Receding glacier climate change global warming

A receding glacier

I appreciate that Patricia Lamb (letter, June 7), and certainly others, are “conflicted” about climate change. She hears contradictory opinions on a complicated topic, from nominally authoritative figures. She correctly demands that scientific assessment be “comprehensive, objective, transparent and empirical.” Like me, she recognizes and deplores that opinions on this topic often reflect a “political mindset” more than objective analysis. Finally, she asks for “proof” that human-generated CO2 is the culprit in global warming.

Begin with the empirical part, the data, where Lamb knows good science begins. Two empirical facts are incontestable. First, CO2 in the atmosphere is increasing at an average rate consistent with the rate at which it is released by fossil fuel burning. (Actually, the oceans are absorbing some too, and yes, there is a strong seasonal variation associated with vegetation changes.) Second, average global temperatures are increasing, especially in the arctic. The four warmest years on record, according to NASA, have been the last four. Are these two facts causally related, as a consensus of climate scientists say, or are they just coincidental? That is the $10 trillion question Lamb wrestles with.

Lamb is not the first to voice the fear that the “consensus of climate scientists” is merely an example of “group-think,” that scientists are conformists unwilling to buck trends. But here she shows herself to be unfamiliar with the culture of science, where skepticism rules, where bad data are ultimately found out, where wrong hypotheses are abandoned. The scientific method and culture together make science missteps self-correcting, a key to human progress. Mavericks succeed in this culture, but only if they too follow Lamb’s charge to be comprehensive, objective, transparent and empirical. Screaming “Chinese hoax” is not good enough. I have looked for credible alternatives to the basic climate science narrative. There are none to be found, only variation of detail. Notwithstanding occasional bad actors, climate science has the overall objectivity and integrity that Lamb seeks.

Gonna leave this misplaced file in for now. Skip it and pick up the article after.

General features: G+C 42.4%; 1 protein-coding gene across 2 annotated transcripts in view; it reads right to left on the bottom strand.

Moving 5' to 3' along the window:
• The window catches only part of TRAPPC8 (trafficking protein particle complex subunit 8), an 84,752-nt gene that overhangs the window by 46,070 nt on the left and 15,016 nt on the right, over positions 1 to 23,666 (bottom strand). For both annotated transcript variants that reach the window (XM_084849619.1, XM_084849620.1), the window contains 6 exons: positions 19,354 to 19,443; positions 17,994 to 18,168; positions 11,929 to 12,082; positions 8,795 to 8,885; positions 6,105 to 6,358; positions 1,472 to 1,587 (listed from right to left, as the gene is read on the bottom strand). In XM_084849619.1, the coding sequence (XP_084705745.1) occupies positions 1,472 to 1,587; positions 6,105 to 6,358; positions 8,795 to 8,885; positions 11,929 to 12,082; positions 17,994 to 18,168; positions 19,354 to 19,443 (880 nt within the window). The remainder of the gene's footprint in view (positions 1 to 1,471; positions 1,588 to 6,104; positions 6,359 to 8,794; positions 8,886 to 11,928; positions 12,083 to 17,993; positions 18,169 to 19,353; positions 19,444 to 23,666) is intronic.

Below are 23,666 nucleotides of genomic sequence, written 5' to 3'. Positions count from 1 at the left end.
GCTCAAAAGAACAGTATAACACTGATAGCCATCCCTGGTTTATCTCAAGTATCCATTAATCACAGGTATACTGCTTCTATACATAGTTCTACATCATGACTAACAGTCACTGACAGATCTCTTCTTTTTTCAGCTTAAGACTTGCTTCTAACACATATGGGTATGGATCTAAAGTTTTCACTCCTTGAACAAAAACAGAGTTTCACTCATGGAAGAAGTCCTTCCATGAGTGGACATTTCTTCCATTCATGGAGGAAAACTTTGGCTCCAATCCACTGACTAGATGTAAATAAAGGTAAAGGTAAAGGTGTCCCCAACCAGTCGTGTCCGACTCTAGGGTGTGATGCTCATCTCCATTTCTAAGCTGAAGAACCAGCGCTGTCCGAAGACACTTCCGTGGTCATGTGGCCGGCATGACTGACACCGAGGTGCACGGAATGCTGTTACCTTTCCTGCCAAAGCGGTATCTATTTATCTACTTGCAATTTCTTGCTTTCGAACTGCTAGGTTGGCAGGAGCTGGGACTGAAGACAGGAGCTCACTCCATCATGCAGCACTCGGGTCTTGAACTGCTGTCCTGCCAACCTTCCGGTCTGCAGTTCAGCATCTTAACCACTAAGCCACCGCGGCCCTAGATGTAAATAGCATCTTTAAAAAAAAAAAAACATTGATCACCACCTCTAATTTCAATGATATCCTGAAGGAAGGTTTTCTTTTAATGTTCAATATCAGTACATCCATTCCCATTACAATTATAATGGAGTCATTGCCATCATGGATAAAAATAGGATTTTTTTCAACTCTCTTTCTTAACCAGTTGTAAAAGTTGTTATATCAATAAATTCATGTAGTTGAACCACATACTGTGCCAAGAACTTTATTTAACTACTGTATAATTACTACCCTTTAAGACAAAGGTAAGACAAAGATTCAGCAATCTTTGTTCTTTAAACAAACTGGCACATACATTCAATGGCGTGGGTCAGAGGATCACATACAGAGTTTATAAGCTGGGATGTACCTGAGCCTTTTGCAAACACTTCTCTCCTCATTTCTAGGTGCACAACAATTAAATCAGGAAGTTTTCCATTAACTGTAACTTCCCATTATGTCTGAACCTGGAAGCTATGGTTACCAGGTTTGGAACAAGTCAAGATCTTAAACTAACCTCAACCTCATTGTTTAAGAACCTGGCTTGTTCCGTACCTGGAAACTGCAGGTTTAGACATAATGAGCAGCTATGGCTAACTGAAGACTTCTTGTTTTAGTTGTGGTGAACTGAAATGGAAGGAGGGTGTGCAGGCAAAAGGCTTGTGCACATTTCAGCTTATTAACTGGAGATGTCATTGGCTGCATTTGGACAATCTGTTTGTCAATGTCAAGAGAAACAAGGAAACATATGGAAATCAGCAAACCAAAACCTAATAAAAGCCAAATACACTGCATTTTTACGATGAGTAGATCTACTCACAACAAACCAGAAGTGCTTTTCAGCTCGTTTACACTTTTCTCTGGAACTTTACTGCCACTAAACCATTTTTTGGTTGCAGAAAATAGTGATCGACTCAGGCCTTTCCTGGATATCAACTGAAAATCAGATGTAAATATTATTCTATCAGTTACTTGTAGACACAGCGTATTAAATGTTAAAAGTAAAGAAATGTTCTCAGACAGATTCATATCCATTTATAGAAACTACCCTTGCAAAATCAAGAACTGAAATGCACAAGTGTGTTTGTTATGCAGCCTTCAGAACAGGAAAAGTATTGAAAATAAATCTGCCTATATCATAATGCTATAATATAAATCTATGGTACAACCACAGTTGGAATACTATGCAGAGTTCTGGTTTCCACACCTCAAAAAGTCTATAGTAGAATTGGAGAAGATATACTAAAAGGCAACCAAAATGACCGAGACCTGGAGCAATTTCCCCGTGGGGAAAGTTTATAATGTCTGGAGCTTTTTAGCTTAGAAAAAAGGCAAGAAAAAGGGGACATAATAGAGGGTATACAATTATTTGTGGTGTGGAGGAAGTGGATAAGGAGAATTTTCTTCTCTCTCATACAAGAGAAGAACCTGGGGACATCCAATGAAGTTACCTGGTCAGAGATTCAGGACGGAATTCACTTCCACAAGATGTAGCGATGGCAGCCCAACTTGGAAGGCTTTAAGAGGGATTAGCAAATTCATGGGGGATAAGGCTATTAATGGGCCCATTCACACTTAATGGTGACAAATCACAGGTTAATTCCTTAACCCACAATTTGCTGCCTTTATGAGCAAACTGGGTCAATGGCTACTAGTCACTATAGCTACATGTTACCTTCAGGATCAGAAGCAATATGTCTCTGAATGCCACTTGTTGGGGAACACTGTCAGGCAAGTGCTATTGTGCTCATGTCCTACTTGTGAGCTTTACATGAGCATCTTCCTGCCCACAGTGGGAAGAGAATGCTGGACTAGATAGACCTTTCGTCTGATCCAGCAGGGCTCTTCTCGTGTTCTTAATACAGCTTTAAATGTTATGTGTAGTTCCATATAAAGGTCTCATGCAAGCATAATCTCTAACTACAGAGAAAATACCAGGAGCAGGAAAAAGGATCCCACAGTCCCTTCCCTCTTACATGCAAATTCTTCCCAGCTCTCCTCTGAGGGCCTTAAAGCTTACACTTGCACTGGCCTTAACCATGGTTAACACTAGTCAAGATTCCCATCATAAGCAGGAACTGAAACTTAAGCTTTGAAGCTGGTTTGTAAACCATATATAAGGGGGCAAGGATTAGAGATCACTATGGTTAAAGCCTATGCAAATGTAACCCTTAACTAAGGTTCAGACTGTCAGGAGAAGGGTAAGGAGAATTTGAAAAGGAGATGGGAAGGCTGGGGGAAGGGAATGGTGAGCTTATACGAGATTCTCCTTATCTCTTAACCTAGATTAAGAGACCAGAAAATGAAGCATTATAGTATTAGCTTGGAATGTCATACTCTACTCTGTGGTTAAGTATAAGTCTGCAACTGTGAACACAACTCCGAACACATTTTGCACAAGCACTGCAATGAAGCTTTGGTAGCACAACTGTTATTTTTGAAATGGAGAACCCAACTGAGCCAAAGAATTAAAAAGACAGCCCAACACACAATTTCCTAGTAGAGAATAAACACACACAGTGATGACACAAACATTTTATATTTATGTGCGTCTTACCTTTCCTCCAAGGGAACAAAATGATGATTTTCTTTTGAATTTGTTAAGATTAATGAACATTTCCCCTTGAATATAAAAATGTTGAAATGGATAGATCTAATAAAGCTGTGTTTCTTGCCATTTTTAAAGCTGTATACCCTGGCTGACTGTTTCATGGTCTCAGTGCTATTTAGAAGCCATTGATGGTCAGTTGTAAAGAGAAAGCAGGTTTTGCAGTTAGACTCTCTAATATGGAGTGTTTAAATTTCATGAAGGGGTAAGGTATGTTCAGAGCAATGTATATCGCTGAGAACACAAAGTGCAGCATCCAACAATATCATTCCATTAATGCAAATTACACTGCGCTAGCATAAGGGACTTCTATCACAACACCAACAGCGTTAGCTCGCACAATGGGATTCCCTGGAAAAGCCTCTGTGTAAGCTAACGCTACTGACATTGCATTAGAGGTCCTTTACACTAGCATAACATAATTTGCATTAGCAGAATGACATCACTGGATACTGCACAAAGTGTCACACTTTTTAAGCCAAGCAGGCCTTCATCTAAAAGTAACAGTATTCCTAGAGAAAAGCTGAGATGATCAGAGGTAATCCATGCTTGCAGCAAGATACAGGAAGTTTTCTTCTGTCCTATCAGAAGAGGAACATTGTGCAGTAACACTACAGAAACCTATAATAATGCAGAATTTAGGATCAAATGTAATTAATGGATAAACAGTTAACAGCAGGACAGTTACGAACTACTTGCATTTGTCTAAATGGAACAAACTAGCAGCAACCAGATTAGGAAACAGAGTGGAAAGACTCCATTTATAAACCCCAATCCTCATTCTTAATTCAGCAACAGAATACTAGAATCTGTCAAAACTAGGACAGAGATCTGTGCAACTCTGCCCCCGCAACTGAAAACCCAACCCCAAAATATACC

The analyses that say increasing CO2 concentrations lead to a warmer planet are based on established science, but they are devilishly complex. How can we judge whether an opaque computer model’s worrisome climate projection is credible? This is the crux of Lamb’s plea for a “proof” that action is required.

At first glance the task seems impossible; indeed “proofs” are for mathematicians. But the scientific method (make an hypothesis, predict something, measure it, compare) allows anyone, not just specialists, to judge the models. We are all participating in the experiment right now. Computer models of 2000 included the presumed effects of human-generated CO2 on climate. They predicted higher 2018 temperatures. 2018 came and it was hot. The predictions were not perfect but good enough to be credible, not only in getting global averages but in predicting regional variations. Since 2000 got 2018 about right, would it be prudent to dismiss what today’s models say about 2036? Lamb, you be the judge.

Other predictions could be cited. Steve Running told us over a decade ago that the initial impact locally would be earlier dry forests. Was there not smoke in Missoula this May?

Verified hypotheses are not proofs, but science generally does not deal in proofs. Each year that CO2 and temperature trends continue to track together, a strong case gets stronger. It was strong enough in 2000 for Al Gore to make it a centerpiece of his presidential campaign. It is exponentially stronger now.

Surely the danger of inaction exceeds the danger of overreaction that Lamb fears. Surely the debate must be about how to respond, rather than whether to respond.

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David Andrews of Missoula is a retired physicist, former technology company executive and former University of Montana adjunct professor in physics.

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